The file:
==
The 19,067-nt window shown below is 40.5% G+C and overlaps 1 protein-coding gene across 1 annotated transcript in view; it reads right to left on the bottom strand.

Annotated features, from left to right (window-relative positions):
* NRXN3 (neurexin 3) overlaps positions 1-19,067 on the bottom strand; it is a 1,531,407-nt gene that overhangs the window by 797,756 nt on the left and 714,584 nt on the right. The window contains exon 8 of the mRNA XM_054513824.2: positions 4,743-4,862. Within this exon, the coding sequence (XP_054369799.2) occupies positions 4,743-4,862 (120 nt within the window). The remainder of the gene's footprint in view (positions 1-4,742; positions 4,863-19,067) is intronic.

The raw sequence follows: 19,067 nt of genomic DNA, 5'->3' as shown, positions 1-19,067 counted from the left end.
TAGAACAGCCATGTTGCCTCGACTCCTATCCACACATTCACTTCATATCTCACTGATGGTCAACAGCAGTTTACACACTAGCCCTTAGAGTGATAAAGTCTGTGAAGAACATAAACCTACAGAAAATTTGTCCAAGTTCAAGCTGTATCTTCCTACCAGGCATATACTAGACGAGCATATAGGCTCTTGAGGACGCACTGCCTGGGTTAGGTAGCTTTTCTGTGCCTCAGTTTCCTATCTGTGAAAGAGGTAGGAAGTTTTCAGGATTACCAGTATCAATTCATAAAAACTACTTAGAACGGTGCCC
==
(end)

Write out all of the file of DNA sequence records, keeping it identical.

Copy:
The 19,067-nt window shown below is 40.5% G+C and overlaps 1 protein-coding gene across 1 annotated transcript in view; it reads right to left on the bottom strand.

Annotated features, from left to right (window-relative positions):
* NRXN3 (neurexin 3) overlaps positions 1-19,067 on the bottom strand; it is a 1,531,407-nt gene that overhangs the window by 797,756 nt on the left and 714,584 nt on the right. The window contains exon 8 of the mRNA XM_054513824.2: positions 4,743-4,862. Within this exon, the coding sequence (XP_054369799.2) occupies positions 4,743-4,862 (120 nt within the window). The remainder of the gene's footprint in view (positions 1-4,742; positions 4,863-19,067) is intronic.

The raw sequence follows: 19,067 nt of genomic DNA, 5'->3' as shown, positions 1-19,067 counted from the left end.
TAGAACAGCCATGTTGCCTCGACTCCTATCCACACATTCACTTCATATCTCACTGATGGTCAACAGCAGTTTACACACTAGCCCTTAGAGTGATAAAGTCTGTGAAGAACATAAACCTACAGAAAATTTGTCCAAGTTCAAGCTGTATCTTCCTACCAGGCATATACTAGACGAGCATATAGGCTCTTGAGGACGCACTGCCTGGGTTAGGTAGCTTTTCTGTGCCTCAGTTTCCTATCTGTGAAAGAGGTAGGAAGTTTTCAGGATTACCAGTATCAATTCATAAAAACTACTTAGAACGGTGCCC